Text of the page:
- Private equity funds have continued to display considerable interest in energy infrastructure, with over $10 billion invested in the midstream space since the beginning of the year.
- Private valuations of midstream assets have been at a premium to public equity market valuations, providing support to the midstream investment thesis and giving public companies the option to monetize their assets at favorable prices.
- Private equity can be a source of capital as a JV partner or asset acquirer, a competitor, or a potential asset seller providing inorganic growth opportunities.
Since we last wrote about private equity (PE) investment in midstream in November 2017, private equity firms have continued to put billions of dollars to work across midstream, spanning shale plays and asset types. So far this year, PE funds have invested over $10 billion in energy infrastructure assets. As Kinder Morgan’s (KMI) CEO quipped at KMI’s Investor Day in January, “Private capital likes our assets better than you all do.” Today we will examine some of the major midstream PE investments so far this year and discuss both the positive and negative impacts those investments have on the industry today and longer term.
Recent PE transactions have spanned geographies and business lines.
When it comes to recent midstream transactions, private equity funds have invested at both the asset level and the company level. For example, Stonepeak Infrastructure Partners and ArcLight Energy Partners have offered to purchase entire midstream companies with their proposed acquisitions of Oryx Midstream and American Midstream (AMID), respectively. Perhaps most notably this year, Blackstone Infrastructure Partners agreed to purchase 100% of Tallgrass Energy’s (TGE) general partner and a 44% interest in TGE for $3.3 billion from Kelso & Co., The Energy & Minerals Group, and TGE management.
While company-level transactions may grab more headlines, many private investments in energy infrastructure this year have come in the form of joint ventures (JV). In March, The Williams Companies (WMB) and the Canada Pension Plan Investment Board (CPPIB) announced a JV in the Marcellus and Utica, with CPPIB investing $1.34 billion for a 35% interest in WMB’s now wholly-owned Ohio Valley Midstream and Utica East Ohio Midstream systems. In February, funds managed by GSO Capital Partners and Blackstone Tactical Opportunities agreed to buy a 45% stake in Targa Resources’ (TRGP) Bakken assets for $1.6 billion. In the table below, we list some of the major PE transactions so far this year.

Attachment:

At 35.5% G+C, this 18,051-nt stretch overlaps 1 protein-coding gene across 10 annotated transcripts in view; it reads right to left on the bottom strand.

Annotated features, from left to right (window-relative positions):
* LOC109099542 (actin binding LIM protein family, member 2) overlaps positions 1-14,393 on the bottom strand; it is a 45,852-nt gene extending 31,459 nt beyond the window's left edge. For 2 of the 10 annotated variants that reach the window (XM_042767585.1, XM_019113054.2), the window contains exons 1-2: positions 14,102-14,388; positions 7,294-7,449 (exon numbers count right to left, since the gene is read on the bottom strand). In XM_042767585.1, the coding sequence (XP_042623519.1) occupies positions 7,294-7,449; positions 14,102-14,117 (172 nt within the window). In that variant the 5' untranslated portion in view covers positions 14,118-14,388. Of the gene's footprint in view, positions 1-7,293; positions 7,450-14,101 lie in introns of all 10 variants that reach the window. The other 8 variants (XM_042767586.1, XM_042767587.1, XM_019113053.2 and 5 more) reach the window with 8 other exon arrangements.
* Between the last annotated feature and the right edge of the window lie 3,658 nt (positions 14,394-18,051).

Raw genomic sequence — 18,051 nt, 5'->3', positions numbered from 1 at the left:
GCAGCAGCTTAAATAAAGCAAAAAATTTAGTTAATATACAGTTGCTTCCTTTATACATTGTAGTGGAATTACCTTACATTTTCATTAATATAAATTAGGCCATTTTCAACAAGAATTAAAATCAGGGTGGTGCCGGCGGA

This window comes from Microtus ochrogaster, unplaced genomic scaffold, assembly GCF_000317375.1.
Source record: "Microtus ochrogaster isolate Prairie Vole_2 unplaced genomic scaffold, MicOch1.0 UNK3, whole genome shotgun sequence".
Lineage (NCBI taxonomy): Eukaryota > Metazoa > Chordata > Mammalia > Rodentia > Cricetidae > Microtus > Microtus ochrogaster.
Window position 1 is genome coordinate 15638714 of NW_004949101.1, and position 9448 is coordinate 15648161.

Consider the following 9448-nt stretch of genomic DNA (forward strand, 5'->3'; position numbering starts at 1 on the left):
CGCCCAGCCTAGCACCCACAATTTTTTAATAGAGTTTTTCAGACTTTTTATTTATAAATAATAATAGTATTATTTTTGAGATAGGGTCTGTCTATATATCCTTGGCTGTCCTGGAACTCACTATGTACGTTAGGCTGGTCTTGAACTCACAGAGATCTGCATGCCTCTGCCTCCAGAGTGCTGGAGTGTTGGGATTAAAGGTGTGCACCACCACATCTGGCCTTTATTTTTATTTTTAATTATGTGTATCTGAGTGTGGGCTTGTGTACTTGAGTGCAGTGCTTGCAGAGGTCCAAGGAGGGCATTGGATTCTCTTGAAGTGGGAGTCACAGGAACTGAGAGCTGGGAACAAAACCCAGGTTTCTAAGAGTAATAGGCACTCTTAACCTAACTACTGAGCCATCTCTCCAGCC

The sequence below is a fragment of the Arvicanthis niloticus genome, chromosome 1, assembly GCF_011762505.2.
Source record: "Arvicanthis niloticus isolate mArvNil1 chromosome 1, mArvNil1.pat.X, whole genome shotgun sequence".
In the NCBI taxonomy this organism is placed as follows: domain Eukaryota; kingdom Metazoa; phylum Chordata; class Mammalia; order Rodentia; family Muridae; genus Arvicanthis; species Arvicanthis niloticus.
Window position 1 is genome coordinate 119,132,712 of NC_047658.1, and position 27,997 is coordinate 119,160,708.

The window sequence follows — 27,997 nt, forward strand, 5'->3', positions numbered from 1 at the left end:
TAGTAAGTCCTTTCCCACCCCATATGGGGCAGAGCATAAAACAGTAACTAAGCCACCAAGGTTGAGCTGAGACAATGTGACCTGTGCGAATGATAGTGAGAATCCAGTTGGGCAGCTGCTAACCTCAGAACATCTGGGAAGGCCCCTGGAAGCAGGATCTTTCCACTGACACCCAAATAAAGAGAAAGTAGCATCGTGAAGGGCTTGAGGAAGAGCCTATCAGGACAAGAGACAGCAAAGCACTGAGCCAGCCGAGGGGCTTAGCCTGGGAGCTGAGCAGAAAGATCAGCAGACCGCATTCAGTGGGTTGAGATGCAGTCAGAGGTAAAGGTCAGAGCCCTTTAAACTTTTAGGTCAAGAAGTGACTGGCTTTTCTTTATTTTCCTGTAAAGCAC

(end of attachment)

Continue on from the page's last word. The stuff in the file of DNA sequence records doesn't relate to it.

|Date||Parties Involved||Transaction Description||Asset Description|
|SemGroup (SEMG), KKR||KKR contributed $385 million for 49% common equity ownership and $224 million for perpetual preferred equity in the newly formed SemCAMS Midstream JV. SemCAMS Midstream announced the acquisition of Meritage Midstream ULC for $449 million.||SemCAMS Midstream is a Canadian midstream platform consisting of oil and natural gas pipeline and processing assets in the Montney.|
|Clear Creek Midstream, EnCap Flatrock Midstream||Clear Creek Midstream received an initial venture capital commitment of $300 million from EnCap Flatrock Midstream.||Established in November 2018, Clear Creek Midstream aims to develop energy infrastructure for oil and gas producers across North America.|
|TGE, Blackstone Infrastructure Partners, Kelso & Co, The Energy & Minerals Group||Blackstone Infrastructure Partners purchased 100% membership interest in TGE’s GP and 44% interest in TGE for $3.3 billion.||TGE operates crude and natural gas midstream assets, predominately in the Rockies, Upper Midwest and Appalachia.|
|Sempra Energy (SRE), ArcLight Capital Partners||SRE sold non-utility natural gas storage facilities to ArcLight Capital Partners for $328 million.||The natural gas storage assets included are located in Mississippi and Southwest Alabama.|